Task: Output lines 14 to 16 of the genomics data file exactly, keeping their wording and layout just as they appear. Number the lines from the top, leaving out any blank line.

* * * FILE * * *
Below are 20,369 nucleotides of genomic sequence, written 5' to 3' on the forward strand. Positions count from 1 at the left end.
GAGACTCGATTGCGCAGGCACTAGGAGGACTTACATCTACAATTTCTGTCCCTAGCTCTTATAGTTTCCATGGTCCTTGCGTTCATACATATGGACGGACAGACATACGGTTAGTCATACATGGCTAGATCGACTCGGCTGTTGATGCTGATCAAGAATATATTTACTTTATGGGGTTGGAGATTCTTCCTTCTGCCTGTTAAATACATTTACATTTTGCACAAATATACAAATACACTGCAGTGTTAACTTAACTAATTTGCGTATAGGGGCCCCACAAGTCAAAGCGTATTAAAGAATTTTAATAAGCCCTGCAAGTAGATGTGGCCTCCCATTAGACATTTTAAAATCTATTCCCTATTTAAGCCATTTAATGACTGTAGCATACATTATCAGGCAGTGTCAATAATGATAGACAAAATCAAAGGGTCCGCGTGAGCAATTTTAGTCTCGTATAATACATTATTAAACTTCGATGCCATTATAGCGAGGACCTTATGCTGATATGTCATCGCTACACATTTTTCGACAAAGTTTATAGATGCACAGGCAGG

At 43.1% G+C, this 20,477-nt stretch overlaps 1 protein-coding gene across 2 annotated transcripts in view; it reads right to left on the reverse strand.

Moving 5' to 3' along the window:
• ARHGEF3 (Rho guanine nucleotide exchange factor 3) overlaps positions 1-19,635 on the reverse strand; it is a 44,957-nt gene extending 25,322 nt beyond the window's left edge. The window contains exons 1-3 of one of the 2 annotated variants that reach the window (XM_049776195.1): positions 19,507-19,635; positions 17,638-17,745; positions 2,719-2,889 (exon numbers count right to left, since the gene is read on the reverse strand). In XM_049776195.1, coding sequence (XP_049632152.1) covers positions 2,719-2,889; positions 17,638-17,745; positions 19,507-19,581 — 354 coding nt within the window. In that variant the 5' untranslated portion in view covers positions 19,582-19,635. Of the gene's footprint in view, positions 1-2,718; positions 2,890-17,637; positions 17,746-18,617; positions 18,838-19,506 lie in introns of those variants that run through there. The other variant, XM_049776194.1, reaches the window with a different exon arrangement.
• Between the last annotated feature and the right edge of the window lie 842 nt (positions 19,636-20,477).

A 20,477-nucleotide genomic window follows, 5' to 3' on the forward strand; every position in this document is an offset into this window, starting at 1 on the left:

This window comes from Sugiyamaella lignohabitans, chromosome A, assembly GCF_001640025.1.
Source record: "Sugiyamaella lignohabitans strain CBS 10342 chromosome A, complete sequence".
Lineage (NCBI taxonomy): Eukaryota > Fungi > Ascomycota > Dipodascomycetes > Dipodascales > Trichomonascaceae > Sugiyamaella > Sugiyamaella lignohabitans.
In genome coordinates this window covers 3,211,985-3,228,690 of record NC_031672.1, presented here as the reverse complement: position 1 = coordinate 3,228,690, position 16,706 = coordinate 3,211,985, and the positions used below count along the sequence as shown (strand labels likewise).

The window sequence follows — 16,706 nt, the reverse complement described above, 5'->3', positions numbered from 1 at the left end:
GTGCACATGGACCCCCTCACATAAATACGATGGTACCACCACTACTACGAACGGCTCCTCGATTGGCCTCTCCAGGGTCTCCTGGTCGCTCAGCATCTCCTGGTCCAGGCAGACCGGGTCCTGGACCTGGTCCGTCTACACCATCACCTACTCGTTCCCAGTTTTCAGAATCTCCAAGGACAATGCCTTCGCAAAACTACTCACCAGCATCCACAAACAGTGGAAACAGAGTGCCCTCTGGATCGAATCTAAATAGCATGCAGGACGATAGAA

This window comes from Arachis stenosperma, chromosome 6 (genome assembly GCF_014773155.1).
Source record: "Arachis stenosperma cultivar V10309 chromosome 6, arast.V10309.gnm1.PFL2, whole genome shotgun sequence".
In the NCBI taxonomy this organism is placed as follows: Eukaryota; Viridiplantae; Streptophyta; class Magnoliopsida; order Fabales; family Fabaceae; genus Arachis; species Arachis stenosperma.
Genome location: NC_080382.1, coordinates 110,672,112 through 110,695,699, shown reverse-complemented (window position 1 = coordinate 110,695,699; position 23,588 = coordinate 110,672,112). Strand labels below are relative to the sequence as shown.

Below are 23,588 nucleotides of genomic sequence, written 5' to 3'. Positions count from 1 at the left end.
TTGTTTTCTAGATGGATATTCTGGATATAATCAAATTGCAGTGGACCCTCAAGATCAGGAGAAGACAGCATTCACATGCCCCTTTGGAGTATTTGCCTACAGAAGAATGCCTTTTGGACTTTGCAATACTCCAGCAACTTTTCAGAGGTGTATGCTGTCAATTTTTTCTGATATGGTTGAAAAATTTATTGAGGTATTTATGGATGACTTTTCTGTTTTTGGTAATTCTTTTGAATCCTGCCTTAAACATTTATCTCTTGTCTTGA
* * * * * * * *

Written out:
This window comes from Arachis stenosperma, chromosome 6 (genome assembly GCF_014773155.1).
Source record: "Arachis stenosperma cultivar V10309 chromosome 6, arast.V10309.gnm1.PFL2, whole genome shotgun sequence".
In the NCBI taxonomy this organism is placed as follows: Eukaryota; Viridiplantae; Streptophyta; class Magnoliopsida; order Fabales; family Fabaceae; genus Arachis; species Arachis stenosperma.